WVI: You don’t think wealth ever becomes a problem?

Roma: Yes, of course wealth can become a problem, but so can poverty. The issue is not about the money – it’s about a heart attitude.

WVI: There is something to be said for a holistic view of life and some would say that there should be no line of distinction between business and ministry. In terms of the common motivations for each of those, surely there is a clear line of distinction. Business is often about profit. Ministry, on the other hand, is about serving God. Jesus said that ‘you cannot serve God and mammon’. Do you think that sometimes the line between business and ministry does get blurred?

Firstly, I think Mammon and business are two different things. I also think you can make money from ministry and be broke running a business. We need money to survive. We need money to bless people. We need money to put clothes on our children’s backs and pay the rent. Does that mean we love money? No? We use it as a means to an end.

I also think that there should be no distinction at all as Christians between ministry and business. Your life is your ministry. Wherever we are, whatever we do should reflect who we are and what we believe in. If we do try to separate the two, then we are ultimately saying that people in business don’t have a ministry, and are not contributing anything to the church or the kingdom of God. That excludes three quarters of the church!

So I hope the lines do get blurred – maybe it will get us all back to the purpose of all that we do, and that we will become more passionate about how we live our lives.

The key word here is ‘motivation’. Is one’s motivation to serve God or to serve mammon (riches)? I know of some people who are in ministry, and all they care about is the money. I also know people in the business world who have made a lot of money and yes, they bless the church financially – but I think the greatest blessing is that their business associates are getting saved and coming to church. They know their families. They are in their world. They care about what is going on in their world. Isn’t that ministry?

WVI: I’ve listened to two of your albums, which I have really enjoyed by the way. Your latest album, People Change, is very catchy and appealing and there are a few songs on that album that get played over and over in our home by my teenage daughters! Your music seems to plumb the depths of the soul in search for authentic faith. You’re a prolific songwriter, so how does a new song immerge?

Roma: I need to be inspired to write a song. I don’t normally write very well when I set aside time to write. I write much better when something ‘kick starts’ my brain! Usually that happens at very inconvenient times, like when I am doing the vacuuming or I am washing the dishes or in the middle of the night when I am in bed! All of a sudden a tune will pop into my head, or I will hear a line somebody says on the TV that sparks a whole range of thoughts. I generally write music and lyrics together.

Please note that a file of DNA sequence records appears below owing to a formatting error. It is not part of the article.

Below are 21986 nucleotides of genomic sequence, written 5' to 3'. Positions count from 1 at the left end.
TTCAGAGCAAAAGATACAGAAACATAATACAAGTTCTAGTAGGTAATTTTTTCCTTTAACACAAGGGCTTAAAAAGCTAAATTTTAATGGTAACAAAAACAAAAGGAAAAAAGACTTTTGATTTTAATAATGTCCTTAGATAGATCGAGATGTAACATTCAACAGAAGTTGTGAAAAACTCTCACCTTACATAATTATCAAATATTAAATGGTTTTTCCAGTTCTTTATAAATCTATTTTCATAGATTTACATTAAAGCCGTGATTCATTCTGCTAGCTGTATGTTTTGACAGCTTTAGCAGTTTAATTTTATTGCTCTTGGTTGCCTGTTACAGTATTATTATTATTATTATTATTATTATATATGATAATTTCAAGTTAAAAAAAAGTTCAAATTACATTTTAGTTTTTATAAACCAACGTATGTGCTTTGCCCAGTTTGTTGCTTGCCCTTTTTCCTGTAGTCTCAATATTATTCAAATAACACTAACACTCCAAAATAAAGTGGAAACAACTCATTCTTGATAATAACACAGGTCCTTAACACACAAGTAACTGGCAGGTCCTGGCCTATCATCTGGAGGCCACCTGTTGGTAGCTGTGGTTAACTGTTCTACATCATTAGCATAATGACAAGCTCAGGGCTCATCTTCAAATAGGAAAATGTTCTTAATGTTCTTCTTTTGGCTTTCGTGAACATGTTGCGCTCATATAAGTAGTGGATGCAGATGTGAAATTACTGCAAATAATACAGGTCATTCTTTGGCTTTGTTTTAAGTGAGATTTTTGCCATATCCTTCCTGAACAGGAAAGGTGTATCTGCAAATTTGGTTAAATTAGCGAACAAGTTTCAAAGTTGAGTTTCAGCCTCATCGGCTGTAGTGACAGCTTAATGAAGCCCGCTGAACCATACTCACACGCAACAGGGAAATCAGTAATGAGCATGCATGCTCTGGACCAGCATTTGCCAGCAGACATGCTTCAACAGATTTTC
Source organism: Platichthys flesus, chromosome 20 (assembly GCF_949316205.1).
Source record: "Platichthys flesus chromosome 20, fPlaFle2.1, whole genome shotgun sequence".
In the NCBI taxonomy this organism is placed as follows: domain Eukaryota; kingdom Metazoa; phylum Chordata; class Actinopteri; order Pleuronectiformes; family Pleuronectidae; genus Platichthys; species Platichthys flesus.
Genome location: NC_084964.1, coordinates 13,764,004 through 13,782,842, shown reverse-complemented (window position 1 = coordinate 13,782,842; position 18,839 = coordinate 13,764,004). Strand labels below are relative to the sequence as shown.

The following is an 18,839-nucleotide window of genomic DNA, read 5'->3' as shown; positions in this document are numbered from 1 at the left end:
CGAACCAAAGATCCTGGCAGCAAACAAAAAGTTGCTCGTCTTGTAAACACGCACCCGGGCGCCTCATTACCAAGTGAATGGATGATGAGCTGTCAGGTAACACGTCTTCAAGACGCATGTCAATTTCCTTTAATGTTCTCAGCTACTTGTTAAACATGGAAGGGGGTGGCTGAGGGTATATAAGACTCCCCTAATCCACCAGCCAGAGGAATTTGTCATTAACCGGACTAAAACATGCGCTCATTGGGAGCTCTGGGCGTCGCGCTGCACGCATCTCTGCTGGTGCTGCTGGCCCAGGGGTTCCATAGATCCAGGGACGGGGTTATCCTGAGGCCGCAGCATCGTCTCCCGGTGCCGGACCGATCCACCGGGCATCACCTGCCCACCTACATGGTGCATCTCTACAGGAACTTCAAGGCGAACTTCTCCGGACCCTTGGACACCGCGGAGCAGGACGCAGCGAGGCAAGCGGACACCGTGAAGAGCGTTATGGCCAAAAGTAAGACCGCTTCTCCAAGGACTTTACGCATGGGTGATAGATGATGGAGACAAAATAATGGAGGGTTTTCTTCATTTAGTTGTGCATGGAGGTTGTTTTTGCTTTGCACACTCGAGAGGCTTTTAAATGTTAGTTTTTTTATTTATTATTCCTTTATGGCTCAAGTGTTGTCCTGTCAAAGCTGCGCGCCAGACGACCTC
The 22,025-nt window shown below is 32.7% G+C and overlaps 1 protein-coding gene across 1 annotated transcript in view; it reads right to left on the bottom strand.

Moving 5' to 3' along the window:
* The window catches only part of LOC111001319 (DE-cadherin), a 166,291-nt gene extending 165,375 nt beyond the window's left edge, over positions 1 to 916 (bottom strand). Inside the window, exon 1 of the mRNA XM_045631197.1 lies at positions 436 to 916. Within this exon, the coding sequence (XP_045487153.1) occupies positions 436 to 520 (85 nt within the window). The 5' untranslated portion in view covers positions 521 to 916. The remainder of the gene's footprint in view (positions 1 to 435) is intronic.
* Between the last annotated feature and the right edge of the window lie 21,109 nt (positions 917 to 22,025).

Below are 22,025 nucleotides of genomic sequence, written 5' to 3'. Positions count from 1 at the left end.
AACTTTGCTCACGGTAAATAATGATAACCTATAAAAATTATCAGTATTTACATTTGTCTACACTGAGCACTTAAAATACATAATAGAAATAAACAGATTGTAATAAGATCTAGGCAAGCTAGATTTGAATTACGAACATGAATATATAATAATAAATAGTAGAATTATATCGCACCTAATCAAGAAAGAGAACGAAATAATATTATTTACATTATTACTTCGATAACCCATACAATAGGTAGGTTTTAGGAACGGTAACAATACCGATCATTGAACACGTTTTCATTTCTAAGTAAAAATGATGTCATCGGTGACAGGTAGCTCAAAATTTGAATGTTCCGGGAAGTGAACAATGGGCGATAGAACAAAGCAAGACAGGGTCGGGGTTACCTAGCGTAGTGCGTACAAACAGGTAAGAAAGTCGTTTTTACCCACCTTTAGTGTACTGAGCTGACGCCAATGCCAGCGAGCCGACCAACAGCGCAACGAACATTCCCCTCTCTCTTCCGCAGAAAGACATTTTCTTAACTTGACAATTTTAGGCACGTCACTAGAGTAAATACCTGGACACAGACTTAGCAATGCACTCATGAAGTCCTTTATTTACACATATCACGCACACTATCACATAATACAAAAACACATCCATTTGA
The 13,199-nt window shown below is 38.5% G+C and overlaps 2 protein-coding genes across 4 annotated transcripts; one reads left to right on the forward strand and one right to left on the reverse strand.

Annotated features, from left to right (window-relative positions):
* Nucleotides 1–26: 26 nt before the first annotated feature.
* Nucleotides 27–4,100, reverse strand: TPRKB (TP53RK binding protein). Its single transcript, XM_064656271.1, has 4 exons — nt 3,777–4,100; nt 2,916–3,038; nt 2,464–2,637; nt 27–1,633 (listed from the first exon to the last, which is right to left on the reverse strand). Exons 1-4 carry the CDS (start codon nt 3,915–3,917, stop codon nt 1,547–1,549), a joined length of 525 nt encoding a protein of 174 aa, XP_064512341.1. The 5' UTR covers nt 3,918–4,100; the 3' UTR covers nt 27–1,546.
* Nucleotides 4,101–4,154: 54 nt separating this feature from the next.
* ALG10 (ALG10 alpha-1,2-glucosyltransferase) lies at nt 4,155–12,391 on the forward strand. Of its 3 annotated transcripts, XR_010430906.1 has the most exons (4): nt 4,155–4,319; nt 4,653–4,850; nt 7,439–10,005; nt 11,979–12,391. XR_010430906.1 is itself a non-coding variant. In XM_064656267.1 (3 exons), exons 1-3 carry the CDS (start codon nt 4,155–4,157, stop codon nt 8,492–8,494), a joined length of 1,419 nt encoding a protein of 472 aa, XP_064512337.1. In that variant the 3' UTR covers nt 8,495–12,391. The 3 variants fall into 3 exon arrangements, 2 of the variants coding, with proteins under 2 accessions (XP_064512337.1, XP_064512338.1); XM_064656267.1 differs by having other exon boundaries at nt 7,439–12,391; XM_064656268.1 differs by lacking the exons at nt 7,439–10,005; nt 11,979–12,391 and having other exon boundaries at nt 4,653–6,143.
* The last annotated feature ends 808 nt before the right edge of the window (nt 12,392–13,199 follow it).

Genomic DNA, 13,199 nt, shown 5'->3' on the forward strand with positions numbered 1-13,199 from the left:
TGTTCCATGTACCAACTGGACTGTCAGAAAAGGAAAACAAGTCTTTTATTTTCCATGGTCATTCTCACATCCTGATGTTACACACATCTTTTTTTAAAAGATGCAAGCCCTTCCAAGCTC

WVI: My 16 year old daughter, Elyce, wants me to ask you how the song ‘More Than Ice Cream’ came about.

Roma: Ha! The most asked question in my history!

When I first got married my husband and I used to buy Homer Hudson ice cream once a week and veg out in front of the telly. We just loved the ice cream and so it was our special treat. One day I said to him ‘honey do you love me?’ And he smiled and said ‘More than Homer Hudson ice cream!’ It kinda stuck after that – instead of saying ‘I love you’ we started saying ‘More Than Ice Cream’, and it was our little secret!

One day I was thinking about that, and then about how easy it is to say we love ice cream, chocolate, a car, a new outfit etc, and I realized we find it much easier to say we love ‘a thing’ more than we can say we love our spouse or our loved ones. We mix up our meanings until they don’t mean anything anymore. So I wrote a song about it. What it really is saying is I don’t know how to say ‘I love you’ and really mean it, because I mix up the terms all the time. It’s a song about meaning what you say and telling the truth.

WVI: There’s a lot of fear and concern at the moment about what is going on in the world. I don’t think that I can recall a time when I have seen so many people heavy-hearted about what’s going on. Do you ever feel inclined to write songs that address those global and political issues?

Roma: Yes – in fact there are two songs on my latest album that were written when I felt like that. ‘Lifting Me Up’ which is the first single of the record, and ‘Voice of Freedom’. I also get very emotional when I sing them too.

WVI: Like most popular artists, you probably get quite a bit of feedback from fans. Have you ever had anyone tell you that they’ve found faith and hope through your music? What’s the most encouraging feedback you’ve received as a result of your music ministry? Roma: That is my favourite part of doing this. There have been a few situations that spring to mind. I received an amazing email from a girl who had been gang raped and fell pregnant. She said that ‘More Than Ice Cream’ made her feel loved by God and she played it repeatedly, and that it has really helped her. I just couldn’t believe that a simple song like that could impact a person in such a horrific situation. When I read the email I just cried and cried and thanked God for using me. It is such a privilege and an honour to make a difference like that.

WVI: Roma, thanks for you time, and for your willingness to take part in this first issue of Worldview Interactive!

Roma: It’s a pleasure, thanks for supporting my music!

Check out Roma's website: www.romawaterman.com

Thursday, November 9, 2006   printer friendly version | 9176 reads